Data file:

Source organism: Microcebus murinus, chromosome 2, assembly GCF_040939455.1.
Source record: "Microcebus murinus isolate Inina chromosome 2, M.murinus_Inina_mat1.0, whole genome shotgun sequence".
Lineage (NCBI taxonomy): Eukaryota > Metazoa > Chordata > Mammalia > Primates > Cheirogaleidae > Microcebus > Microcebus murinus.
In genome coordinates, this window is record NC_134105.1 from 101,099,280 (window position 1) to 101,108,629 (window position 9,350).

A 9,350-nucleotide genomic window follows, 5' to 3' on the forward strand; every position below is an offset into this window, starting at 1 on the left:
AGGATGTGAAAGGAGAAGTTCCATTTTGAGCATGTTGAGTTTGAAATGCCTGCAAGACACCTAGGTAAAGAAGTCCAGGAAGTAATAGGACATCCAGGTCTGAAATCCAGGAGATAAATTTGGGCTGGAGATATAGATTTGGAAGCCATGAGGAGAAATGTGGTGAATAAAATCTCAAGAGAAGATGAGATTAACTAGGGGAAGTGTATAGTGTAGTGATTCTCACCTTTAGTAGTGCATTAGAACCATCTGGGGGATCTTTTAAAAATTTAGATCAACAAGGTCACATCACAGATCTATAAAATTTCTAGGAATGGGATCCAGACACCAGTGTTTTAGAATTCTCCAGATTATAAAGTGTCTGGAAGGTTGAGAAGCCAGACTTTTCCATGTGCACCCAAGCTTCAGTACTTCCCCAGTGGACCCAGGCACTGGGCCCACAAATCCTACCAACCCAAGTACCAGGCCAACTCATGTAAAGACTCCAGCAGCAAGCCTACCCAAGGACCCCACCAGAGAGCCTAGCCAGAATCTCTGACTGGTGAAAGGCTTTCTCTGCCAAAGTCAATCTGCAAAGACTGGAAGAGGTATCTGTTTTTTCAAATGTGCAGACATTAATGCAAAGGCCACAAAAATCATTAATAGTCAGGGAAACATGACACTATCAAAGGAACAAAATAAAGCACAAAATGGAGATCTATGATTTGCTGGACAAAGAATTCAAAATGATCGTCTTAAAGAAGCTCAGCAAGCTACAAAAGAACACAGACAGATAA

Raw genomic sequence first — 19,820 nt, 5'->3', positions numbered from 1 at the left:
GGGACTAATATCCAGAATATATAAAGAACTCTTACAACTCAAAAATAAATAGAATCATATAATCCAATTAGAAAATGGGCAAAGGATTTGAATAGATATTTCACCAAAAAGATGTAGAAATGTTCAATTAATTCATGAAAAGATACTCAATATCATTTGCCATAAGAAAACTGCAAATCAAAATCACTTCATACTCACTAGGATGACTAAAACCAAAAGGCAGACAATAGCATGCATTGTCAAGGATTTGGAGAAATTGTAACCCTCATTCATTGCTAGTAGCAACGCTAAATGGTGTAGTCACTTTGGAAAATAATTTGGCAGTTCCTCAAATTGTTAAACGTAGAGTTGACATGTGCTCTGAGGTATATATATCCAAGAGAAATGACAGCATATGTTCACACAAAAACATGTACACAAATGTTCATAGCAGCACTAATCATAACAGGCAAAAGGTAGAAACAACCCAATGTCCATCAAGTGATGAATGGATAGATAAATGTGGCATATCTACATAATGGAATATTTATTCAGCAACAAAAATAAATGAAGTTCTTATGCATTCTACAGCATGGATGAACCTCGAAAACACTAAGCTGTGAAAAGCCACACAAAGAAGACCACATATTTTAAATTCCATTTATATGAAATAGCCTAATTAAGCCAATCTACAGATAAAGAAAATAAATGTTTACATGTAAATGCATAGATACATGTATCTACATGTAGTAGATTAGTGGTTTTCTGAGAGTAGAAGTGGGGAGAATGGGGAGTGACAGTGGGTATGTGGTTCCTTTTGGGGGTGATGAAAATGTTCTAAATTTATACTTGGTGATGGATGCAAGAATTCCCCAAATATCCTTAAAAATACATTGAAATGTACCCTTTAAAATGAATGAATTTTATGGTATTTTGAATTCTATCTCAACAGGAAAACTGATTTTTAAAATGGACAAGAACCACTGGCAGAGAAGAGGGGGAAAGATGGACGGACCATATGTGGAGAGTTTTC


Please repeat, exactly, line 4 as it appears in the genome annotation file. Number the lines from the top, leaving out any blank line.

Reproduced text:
In genome coordinates, this window is record NC_134105.1 from 101,099,280 (window position 1) to 101,108,629 (window position 9,350).